From Legends and Satires From Mediæval Literature, edited by Martha Hale Shackford; Ginn and Company; Boston; 1913; pp. i-iii.
From Fra Angelico’s “The Last Judgment” (early fifteenth century)
This volume of translations is prepared especially for the use of college sophomores who are studying English poetry of the fourteenth century, but it is hoped that other readers may be interested in these old legends. Ideally, it would be better for students to read the original texts, but every teacher knows how difficult it is to provide texts in this field. The various Middle English Readers are not frankly popular in their choice of subject matter, and the publications of learned societies are far too expensive to be available for classroom work. It does not seem, therefore, entirely an offense against scholarship to offer students a volume that will serve humbly as companion to “Piers Plowman, “The Pearl,” Chaucer’s poems, and various romances and lyrics which are studied in carefully edited texts.
The modern translations are literal, but a certain freedom has been used in reshaping sentences and in omitting conventional phrases when they proved too monotonous in their repetitions. Quite enough tags and awkward constructions have been preserved to illustrate fully the style of mediæval clerks.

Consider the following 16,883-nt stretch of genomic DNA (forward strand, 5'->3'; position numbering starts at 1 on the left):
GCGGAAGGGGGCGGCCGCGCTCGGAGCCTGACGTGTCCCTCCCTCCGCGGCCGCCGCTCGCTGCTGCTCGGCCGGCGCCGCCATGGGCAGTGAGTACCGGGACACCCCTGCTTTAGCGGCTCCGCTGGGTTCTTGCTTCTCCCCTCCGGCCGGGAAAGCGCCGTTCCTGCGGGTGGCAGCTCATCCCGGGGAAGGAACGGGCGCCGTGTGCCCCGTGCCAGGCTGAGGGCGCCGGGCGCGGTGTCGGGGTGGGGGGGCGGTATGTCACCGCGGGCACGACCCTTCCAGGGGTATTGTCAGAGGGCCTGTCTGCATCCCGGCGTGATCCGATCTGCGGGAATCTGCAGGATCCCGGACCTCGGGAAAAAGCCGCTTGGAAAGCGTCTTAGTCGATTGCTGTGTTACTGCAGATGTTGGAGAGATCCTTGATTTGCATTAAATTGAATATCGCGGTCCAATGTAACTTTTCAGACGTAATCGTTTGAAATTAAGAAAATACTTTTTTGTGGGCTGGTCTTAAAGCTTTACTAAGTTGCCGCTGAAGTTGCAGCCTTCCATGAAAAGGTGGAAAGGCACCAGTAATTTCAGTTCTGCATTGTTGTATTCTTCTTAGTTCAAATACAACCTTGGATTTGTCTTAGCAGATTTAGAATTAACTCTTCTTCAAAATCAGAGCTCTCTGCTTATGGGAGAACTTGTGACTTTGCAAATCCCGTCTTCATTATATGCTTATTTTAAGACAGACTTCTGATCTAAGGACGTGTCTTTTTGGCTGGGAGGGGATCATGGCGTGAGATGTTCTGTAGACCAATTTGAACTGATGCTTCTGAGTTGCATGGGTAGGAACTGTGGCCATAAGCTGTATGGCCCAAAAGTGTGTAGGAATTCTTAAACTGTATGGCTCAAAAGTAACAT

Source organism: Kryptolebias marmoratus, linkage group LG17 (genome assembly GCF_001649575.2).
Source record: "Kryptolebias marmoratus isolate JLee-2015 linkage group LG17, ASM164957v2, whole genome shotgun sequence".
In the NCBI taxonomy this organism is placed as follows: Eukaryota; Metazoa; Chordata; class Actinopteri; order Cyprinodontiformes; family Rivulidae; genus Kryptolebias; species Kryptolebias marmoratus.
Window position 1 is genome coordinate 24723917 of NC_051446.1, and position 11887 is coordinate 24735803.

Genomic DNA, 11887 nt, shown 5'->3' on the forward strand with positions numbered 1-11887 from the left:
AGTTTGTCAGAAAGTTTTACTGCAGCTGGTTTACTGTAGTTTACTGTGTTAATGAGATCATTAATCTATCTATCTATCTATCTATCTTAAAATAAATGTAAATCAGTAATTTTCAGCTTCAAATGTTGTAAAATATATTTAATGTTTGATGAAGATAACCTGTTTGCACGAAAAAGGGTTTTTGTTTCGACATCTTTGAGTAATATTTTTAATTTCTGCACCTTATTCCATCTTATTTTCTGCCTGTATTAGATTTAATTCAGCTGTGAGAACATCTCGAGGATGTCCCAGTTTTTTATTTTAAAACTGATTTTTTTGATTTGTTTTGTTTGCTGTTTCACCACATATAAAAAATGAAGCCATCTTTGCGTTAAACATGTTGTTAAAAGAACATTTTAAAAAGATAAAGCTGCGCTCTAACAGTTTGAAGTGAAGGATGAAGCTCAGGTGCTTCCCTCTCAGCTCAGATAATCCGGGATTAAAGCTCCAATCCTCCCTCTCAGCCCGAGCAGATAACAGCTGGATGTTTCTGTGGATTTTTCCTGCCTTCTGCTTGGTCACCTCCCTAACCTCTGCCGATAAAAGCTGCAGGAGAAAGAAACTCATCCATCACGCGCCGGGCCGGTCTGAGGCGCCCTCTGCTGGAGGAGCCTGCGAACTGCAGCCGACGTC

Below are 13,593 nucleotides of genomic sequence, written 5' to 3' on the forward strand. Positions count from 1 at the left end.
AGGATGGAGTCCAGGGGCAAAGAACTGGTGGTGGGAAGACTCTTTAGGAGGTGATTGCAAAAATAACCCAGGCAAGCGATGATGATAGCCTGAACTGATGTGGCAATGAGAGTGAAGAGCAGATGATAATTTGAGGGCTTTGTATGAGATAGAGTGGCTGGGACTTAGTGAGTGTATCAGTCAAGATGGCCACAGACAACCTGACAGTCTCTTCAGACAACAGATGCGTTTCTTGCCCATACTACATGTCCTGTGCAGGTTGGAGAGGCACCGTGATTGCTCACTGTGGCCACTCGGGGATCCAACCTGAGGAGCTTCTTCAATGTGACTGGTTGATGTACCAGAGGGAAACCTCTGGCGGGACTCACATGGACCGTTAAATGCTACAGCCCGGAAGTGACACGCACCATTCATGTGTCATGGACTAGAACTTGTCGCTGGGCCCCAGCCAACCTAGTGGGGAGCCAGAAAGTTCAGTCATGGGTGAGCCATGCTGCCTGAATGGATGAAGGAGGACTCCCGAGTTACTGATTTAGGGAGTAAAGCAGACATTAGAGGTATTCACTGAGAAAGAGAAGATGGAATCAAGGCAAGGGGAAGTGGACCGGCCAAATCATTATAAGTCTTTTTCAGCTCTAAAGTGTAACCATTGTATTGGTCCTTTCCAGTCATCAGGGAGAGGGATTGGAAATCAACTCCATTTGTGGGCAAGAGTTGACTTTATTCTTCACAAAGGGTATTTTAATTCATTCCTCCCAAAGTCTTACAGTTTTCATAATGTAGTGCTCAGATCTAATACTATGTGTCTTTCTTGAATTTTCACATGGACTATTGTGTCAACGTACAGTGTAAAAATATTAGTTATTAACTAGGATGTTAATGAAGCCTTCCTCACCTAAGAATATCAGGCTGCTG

Acknowledgment is made for help received from Gaston Pari’s “La littérature française au moyen âge,” and from W. H. Schofield’s “English Literature from the Norman Conquest to Chaucer.” Miss Marion E. Markley has contributed two translations from Old French, and has given many helpful suggestions regarding details.
M. H. S.
1 FRONTISPIECE. “The Last Judgment” is an early work by Fra Angelico (1387-1455), who was a member of the Dominican order, and who spent his monastic leisure in painting visionary scenes. The picture represents Christ on the judgment seat, encircled by cherubim and seraphim, with saints and apostles seated on either side. Below are open graves. On His left devils are driving sinners into hideous torments; on His right angels are conducting the blessed across the flowery meadows of the earthly paradise toward the gleaming gates of the celestial city. The detail given here is sometimes called “The Dance of the Angels.” The robes of the angelic beings who go singing and caroling are in the colors characteristic of Fra Angelico, — azure, green, and rose, irradiated by countless golden stars.